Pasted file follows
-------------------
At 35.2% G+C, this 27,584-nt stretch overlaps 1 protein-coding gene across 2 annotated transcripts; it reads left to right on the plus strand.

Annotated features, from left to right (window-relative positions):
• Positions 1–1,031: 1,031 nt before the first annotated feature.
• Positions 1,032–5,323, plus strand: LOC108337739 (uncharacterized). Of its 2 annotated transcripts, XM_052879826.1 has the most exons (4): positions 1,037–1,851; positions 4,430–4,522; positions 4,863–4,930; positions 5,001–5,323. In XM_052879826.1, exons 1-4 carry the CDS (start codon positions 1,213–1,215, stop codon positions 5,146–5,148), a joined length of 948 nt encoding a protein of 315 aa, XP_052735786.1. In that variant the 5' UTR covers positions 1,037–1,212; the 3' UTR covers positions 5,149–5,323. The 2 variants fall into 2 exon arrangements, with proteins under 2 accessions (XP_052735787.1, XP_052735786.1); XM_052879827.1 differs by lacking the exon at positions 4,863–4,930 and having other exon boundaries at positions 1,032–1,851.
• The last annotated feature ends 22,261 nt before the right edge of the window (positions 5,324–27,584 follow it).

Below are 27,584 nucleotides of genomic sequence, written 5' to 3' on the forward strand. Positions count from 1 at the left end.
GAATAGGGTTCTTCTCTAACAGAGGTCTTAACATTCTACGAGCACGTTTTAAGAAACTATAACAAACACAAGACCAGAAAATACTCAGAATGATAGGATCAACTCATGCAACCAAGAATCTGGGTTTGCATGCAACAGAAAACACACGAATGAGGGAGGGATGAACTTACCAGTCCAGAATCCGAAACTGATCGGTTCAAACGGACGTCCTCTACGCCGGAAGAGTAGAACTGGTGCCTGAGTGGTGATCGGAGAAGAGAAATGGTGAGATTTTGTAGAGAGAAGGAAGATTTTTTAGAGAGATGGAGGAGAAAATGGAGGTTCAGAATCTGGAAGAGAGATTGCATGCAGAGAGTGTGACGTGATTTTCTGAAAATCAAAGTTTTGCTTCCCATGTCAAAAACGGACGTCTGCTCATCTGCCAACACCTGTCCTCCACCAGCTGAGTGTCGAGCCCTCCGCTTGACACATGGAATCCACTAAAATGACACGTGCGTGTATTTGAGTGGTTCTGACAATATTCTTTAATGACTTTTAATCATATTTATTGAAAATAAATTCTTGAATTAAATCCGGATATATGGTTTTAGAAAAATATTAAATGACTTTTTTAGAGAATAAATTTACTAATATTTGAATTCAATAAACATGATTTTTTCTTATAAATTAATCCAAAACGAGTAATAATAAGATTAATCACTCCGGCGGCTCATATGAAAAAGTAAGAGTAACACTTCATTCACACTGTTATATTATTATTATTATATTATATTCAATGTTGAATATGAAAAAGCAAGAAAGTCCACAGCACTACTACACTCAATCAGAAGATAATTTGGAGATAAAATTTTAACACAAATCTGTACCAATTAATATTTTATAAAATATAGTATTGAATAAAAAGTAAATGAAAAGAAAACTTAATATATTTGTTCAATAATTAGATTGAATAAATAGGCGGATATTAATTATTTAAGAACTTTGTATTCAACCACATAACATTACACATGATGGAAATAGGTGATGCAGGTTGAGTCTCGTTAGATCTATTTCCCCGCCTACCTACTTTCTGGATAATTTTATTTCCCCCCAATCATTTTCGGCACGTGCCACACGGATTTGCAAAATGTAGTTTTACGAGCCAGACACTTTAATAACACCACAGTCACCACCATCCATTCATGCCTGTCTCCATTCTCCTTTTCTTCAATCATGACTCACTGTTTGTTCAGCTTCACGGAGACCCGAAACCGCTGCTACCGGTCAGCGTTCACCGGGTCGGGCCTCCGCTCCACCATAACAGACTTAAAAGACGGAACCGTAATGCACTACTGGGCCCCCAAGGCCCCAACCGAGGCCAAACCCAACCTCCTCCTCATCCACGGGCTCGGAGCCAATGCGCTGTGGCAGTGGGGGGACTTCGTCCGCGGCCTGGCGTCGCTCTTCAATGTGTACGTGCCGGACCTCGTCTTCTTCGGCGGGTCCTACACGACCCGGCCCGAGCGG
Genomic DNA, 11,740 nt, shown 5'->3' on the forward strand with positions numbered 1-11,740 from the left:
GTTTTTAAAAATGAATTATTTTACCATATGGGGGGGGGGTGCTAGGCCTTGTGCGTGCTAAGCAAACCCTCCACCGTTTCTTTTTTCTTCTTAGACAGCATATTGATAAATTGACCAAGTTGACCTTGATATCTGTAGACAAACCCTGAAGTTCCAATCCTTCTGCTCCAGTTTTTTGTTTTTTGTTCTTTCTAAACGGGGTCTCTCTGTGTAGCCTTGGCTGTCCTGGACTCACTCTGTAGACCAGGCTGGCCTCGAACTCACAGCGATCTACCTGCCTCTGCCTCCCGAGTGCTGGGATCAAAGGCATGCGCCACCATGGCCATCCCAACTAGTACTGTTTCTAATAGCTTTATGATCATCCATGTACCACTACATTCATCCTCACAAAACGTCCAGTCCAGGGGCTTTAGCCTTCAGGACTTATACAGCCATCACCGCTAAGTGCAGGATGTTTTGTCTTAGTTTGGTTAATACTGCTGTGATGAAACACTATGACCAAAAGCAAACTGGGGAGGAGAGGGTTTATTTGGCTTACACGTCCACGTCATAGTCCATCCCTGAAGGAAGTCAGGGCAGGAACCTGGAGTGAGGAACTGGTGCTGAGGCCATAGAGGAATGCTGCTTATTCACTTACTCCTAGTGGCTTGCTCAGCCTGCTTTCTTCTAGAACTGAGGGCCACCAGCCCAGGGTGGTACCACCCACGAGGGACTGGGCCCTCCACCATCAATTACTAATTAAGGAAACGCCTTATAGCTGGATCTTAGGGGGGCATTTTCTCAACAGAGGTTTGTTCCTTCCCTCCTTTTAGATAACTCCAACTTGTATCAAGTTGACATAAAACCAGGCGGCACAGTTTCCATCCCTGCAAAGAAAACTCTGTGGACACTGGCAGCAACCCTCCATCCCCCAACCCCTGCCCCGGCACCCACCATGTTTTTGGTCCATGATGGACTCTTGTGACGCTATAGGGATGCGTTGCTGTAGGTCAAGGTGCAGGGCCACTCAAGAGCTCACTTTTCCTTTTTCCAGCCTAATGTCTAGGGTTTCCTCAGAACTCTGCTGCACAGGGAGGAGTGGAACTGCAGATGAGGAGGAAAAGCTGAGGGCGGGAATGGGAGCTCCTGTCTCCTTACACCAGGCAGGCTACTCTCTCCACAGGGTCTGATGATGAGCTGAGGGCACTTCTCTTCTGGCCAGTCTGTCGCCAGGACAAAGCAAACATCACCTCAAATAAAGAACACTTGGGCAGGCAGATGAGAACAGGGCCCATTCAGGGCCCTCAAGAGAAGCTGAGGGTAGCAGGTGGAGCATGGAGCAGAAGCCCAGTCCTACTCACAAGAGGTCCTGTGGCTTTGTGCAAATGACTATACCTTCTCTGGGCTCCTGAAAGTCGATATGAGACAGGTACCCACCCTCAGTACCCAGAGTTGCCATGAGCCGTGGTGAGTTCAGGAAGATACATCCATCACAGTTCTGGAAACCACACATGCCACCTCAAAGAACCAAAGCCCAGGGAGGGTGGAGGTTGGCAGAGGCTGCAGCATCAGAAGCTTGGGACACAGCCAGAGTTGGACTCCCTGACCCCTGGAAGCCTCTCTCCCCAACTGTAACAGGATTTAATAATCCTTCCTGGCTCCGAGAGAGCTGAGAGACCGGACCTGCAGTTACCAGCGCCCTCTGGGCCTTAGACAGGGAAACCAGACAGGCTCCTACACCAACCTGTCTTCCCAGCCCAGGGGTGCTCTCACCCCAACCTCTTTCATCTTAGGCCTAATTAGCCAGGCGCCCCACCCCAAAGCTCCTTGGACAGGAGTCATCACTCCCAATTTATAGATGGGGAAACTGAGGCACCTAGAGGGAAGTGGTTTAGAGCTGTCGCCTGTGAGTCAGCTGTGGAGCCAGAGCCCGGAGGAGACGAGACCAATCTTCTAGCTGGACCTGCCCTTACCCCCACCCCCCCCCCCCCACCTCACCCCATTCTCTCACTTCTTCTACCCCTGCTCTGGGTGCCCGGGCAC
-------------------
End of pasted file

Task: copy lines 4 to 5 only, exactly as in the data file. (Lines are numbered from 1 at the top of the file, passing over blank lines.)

• Positions 1,032–5,323, plus strand: LOC108337739 (uncharacterized). Of its 2 annotated transcripts, XM_052879826.1 has the most exons (4): positions 1,037–1,851; positions 4,430–4,522; positions 4,863–4,930; positions 5,001–5,323. In XM_052879826.1, exons 1-4 carry the CDS (start codon positions 1,213–1,215, stop codon positions 5,146–5,148), a joined length of 948 nt encoding a protein of 315 aa, XP_052735786.1. In that variant the 5' UTR covers positions 1,037–1,212; the 3' UTR covers positions 5,149–5,323. The 2 variants fall into 2 exon arrangements, with proteins under 2 accessions (XP_052735787.1, XP_052735786.1); XM_052879827.1 differs by lacking the exon at positions 4,863–4,930 and having other exon boundaries at positions 1,032–1,851.
• The last annotated feature ends 22,261 nt before the right edge of the window (positions 5,324–27,584 follow it).